Forensic Analysis: Strategy for Identifying Contaminants While Complying with FSMA (Food Quality & Safety)
Craig S. Schwandt
Food Quality & Safety – November 19, 2015
Although the Food Safety Modernization Act (FSMA) was signed into law in January 2011, revisions to many of the regulations delayed their implementation. Recently, the FDA established several of the final rules for compliance and activated them in August and October 2015. These include preventive controls for human food and animal feed, produce safety, Foreign Supplier Verification Program (FSVP), and third-party accreditation and certification. Compliance with the regulations is required within 18 months to two and a half years depending on the specific regulation. But what do FDA auditors really expect to see when they visit your business?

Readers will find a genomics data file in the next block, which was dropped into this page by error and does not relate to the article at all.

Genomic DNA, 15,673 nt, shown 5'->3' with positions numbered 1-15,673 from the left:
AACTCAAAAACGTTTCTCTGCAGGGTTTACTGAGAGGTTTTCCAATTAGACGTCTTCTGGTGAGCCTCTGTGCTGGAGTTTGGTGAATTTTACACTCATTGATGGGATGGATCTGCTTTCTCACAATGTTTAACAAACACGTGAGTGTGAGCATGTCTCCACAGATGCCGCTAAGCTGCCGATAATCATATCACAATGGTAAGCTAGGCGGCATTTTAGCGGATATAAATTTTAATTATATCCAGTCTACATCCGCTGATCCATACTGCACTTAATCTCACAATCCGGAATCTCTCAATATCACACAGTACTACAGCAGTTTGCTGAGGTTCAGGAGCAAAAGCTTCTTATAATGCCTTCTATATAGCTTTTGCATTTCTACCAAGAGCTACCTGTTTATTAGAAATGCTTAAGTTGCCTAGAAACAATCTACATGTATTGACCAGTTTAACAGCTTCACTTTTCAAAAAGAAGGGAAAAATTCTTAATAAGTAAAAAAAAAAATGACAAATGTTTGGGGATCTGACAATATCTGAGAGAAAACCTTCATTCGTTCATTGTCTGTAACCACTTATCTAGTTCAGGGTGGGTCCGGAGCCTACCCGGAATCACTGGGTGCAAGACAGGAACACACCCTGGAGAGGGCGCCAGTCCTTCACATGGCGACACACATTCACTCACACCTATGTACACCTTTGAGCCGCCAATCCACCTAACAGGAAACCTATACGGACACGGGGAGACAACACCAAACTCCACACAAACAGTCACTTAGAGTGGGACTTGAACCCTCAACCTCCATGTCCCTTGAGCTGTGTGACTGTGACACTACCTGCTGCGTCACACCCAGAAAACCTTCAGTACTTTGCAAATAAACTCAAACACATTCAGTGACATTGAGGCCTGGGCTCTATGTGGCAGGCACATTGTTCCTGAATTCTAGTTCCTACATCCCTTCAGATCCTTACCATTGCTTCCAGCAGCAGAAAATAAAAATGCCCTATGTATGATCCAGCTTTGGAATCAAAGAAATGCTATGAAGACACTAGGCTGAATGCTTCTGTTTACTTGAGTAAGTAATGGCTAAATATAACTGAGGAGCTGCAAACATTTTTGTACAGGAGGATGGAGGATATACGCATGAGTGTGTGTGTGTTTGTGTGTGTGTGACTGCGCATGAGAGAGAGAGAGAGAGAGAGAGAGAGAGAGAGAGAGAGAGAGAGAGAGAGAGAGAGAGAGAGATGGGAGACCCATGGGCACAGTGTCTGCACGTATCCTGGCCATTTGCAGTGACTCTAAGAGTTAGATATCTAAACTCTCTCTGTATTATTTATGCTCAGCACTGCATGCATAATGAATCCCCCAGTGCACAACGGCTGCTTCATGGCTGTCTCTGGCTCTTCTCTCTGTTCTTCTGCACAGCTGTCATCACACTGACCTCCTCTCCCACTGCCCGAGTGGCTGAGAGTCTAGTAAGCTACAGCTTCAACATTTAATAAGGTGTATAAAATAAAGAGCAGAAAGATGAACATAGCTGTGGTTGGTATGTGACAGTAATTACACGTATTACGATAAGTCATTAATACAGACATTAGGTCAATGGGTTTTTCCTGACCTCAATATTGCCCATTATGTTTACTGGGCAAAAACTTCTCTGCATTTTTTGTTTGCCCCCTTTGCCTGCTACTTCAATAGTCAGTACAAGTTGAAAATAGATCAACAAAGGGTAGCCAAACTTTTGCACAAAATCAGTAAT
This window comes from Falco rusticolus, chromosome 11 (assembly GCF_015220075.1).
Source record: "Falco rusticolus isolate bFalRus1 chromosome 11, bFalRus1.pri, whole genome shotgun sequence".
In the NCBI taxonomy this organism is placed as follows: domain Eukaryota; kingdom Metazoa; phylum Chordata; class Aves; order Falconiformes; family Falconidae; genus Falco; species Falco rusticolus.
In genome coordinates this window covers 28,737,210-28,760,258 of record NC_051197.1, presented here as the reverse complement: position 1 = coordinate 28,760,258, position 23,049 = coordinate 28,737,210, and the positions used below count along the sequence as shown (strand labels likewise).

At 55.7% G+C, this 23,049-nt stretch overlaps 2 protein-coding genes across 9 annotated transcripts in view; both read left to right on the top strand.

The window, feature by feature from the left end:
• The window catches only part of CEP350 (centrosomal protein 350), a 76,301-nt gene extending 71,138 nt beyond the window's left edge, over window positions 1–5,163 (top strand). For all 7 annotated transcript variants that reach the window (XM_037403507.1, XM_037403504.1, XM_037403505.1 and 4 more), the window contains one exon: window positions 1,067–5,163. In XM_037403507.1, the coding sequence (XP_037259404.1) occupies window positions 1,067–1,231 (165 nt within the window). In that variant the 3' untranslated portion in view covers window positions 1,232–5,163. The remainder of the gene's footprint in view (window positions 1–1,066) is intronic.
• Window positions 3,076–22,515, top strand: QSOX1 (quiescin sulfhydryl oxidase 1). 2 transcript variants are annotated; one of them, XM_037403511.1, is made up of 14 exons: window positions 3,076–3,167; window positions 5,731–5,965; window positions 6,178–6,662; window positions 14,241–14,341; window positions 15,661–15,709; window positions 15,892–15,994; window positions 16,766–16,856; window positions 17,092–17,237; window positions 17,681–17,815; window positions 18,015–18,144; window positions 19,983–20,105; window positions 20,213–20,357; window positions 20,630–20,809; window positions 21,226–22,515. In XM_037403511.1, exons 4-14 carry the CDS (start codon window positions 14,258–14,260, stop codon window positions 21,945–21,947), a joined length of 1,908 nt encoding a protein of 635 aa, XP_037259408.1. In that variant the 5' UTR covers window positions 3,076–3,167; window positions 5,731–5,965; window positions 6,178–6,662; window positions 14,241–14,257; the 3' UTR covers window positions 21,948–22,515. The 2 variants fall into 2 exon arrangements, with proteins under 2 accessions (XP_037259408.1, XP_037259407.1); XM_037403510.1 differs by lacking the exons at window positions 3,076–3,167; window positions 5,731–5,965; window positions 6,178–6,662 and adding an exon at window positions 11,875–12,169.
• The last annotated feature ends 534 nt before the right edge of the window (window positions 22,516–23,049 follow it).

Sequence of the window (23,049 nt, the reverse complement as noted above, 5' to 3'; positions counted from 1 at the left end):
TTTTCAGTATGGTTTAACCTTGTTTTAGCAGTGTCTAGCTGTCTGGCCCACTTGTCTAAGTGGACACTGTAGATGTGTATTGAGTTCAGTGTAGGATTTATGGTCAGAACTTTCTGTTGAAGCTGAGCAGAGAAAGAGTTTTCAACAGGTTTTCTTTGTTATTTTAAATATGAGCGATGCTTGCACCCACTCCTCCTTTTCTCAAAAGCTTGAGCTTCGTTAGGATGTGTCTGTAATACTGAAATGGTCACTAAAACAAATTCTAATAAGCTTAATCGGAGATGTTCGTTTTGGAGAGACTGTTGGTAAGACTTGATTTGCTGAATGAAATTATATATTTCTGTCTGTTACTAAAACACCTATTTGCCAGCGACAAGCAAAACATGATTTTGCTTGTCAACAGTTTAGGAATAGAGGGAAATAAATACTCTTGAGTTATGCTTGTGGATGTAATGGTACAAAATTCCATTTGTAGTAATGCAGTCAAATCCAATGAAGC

The FDA’s primary concern is ensuring that companies are following the regulations and therefore sends auditors to inspect the compliance records that companies keep, or may soon have to start keeping. The records demonstrate that the requisite steps were taken to meet compliance with the regulations. With regard to identification of contaminants, some food manufacturers may have to significantly augment their practices. Specifically, greater use of forensic or investigational analysis will be required. For example, food companies that obtain any portion of their product from outside of the U.S., whether whole or ingredients, will be subject to FSVP regulations. FSVP regulations require companies to investigate the origin of contaminants that may occur in their product. Under FSVP, the FDA will want to see the records for all stages of testing, including establishing the origin of contaminants. Although bulk analyses are great at establishing the presence of contaminants, bulk methods are not particularly good at identifying the what, when, and where of contamination; answering these questions typically requires forensic or investigational analysis methods. Maintaining the records from all stages of the investigation is vital for a successful positive outcome FDA audit.